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For some strange reason I was under the impression that this book was going to have a time travel element? Yeah, I’m not sure why either. I was pleasantly surprised when this turned out to be a mystery because I don’t actually come across very many YA mystery books. At first this book was just pretty “meh” for me (perhaps because I was waiting for the time travel to come in and it never did), but towards the end I started to get into it.

Juliet isn’t my favorite protagonist–frankly she was kind of annoying at times. I was taken aback that she didn’t seem to be trying to hide her ability from other people. She was embarrassed by it, but people seemed to know that she was kind of psychic. In books (and movies) people usually try to hide their special abilities, but it didn’t seem like Juliet or the other women in her family were too concerned about it. The secondary characters were kind of interesting, but mostly flat. I wished that Juliet’s best friend Cami had been a more prominent character, but since she was so background-ish I felt like she was turned into a cardboard cutout best friend. Gran was a fun, quirky character (I liked her Eleanor Roosevelt quotes) but I thought Grayson was pretty vanilla as a love interest.

The plot itself was pretty good. Once I realized it was a mystery things started to make more sense. And I’ll be honest, I didn’t know who the killer was until it was revealed. It was interesting how Juliet’s blurts played a role in solving the mystery–I almost wished that they had played a bigger role. The only (admittedly minor) plot point that didn’t make sense to me was Angelique’s pregnancy. She’s supposed to be not too noticeably pregnant, but then literally two days after people figure out she is, she goes into labor…uh…what? Sorry, but I don’t think you’re going to be able to hide that you’re nine months pregnant–even under a nun’s habit.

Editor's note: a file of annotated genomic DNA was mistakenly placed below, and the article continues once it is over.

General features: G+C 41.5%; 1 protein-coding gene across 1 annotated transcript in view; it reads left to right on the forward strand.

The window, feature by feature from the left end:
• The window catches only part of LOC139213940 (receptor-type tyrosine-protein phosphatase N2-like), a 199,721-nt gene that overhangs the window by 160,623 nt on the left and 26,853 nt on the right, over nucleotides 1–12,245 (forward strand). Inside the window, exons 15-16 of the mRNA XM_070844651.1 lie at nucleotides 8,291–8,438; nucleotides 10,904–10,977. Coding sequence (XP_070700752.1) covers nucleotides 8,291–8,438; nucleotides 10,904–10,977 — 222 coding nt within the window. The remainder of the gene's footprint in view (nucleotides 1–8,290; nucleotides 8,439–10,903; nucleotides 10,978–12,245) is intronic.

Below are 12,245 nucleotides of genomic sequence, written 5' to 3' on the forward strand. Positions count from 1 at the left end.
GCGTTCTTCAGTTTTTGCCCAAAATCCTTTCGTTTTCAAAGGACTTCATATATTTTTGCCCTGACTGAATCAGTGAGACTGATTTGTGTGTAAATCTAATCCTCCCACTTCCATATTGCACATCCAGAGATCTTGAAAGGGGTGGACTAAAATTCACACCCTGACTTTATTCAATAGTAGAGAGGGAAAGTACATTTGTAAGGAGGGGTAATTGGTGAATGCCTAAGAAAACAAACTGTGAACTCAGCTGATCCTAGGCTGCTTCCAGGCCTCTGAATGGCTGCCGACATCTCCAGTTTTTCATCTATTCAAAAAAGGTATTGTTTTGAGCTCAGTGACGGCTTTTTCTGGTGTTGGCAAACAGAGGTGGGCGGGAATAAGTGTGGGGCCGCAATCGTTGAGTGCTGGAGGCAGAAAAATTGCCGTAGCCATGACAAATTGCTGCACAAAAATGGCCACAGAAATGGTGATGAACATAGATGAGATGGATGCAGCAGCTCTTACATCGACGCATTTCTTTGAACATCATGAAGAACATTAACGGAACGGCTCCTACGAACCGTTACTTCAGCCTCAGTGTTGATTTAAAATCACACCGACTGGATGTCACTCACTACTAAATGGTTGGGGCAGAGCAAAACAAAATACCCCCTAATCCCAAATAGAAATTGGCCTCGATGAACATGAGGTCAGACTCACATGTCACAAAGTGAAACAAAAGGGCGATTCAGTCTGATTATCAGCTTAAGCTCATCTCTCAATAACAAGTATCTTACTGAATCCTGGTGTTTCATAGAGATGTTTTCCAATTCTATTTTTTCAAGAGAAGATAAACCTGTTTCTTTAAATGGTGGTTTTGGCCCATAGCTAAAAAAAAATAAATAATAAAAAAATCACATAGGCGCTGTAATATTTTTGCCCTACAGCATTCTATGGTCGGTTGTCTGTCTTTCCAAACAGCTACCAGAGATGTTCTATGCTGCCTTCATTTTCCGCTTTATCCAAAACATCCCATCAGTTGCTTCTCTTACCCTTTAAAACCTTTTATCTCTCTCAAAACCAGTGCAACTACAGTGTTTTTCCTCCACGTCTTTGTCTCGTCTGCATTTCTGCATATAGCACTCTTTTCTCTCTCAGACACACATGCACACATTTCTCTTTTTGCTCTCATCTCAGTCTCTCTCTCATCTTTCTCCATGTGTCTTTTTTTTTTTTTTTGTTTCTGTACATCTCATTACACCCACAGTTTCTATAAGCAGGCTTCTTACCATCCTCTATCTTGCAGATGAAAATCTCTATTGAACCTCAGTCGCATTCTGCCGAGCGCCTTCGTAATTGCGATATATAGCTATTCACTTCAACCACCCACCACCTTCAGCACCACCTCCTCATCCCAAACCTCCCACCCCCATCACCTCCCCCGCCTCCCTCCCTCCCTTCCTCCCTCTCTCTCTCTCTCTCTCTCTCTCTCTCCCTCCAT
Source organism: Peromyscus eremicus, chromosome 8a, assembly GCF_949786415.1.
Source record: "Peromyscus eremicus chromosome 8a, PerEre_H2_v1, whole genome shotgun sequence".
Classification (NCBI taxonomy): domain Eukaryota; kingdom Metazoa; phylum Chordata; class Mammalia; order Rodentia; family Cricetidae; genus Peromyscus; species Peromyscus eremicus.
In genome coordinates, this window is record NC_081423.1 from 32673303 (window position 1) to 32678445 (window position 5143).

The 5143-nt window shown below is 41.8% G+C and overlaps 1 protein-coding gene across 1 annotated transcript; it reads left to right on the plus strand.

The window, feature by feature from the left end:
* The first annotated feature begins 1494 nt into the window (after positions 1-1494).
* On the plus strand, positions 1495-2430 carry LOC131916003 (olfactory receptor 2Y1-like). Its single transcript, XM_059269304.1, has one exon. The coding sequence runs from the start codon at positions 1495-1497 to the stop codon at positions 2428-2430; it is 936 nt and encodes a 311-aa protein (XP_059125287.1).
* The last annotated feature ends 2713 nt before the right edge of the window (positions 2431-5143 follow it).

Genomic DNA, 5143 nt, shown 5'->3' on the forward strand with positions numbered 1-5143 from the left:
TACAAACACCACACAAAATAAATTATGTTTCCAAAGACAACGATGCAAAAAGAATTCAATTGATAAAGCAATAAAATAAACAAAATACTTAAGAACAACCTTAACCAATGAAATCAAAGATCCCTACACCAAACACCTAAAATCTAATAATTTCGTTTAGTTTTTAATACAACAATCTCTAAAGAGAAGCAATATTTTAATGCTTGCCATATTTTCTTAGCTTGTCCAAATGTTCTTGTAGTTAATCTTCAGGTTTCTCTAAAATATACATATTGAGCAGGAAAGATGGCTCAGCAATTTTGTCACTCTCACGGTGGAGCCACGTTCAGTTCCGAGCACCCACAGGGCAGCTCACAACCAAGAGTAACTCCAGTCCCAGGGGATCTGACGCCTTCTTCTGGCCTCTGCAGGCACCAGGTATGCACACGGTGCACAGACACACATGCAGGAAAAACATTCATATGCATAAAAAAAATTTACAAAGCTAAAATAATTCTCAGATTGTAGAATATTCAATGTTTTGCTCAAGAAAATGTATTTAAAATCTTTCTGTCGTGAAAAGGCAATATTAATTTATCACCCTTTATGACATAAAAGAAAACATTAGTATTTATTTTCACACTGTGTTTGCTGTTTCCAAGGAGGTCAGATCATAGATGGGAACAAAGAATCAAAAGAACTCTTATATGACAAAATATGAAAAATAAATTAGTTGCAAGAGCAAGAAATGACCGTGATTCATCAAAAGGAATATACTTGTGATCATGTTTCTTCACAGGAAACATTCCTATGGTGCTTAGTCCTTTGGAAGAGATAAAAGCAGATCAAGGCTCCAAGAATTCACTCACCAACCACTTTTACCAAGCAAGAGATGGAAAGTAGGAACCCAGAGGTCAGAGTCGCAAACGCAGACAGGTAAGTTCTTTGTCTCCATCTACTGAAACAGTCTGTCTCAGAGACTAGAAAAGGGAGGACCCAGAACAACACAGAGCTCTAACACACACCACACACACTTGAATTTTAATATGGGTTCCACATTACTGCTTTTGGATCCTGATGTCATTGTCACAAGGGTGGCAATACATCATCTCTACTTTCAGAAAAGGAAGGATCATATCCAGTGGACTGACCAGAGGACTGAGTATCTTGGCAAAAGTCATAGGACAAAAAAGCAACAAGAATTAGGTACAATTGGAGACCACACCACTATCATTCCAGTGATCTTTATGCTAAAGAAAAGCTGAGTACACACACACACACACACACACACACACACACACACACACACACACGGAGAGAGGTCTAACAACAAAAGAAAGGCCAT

Overall, this book was pretty good. I think it had some weak points, but there were some strong points as well. The last thing that was a little weird was the way some of the chapters were separated. Like usually a chapter starts in a different scene than the last chapter ended, right? Well a few times a chapter would end and then the next chapter would start in the same scene literally five seconds later. It was just kind of unexpected and took me out of the story at times.

Overall Rating: 3
Language: Moderate
Violence: Heavy, but most of it is “off-screen”
Smoking/Drinking: None
Sexual Content: None

Note: I received this book free from NetGalley in exchange for an honest review.

BLOG TOUR: Kingdom of Ashes by Rhiannon Thomas

Kingdom-of-Ashes-GalleyCatKingdom of Ashes (A Wicked Thing #2)
by Rhiannon Thomas
Publisher: Harper Teen
Release Date: February 23rd, 2016
Genre: Young Adult, Fantasy, Retellings, Fairy Tales, Romance, Magic, Fiction, Teen

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OTHER BOOKS IN THE SERIES:
A Wicked Thing (see my review for it here)

SYNOPSIS: Asleep for a hundred years, awoken by a kiss, Aurora’s life was supposed to be a fairytale. But since discovering that loyalty to the crown and loyalty to her country are two very different things, Aurora knows she can only dream of happily ever after. Once the enchanted princess, savior of her people, she is now branded a traitor.

Aurora is determined to free her home from the king‚Äôs tyrannical rule, even if it means traveling across the sea to the kingdom of the handsome and devious Prince Finnegan‚ÄĒsomeone who seems to know far more about her magic than he should. However, Finnegan‚Äôs kingdom has perils of its own, and any help he gives Aurora will come at a price.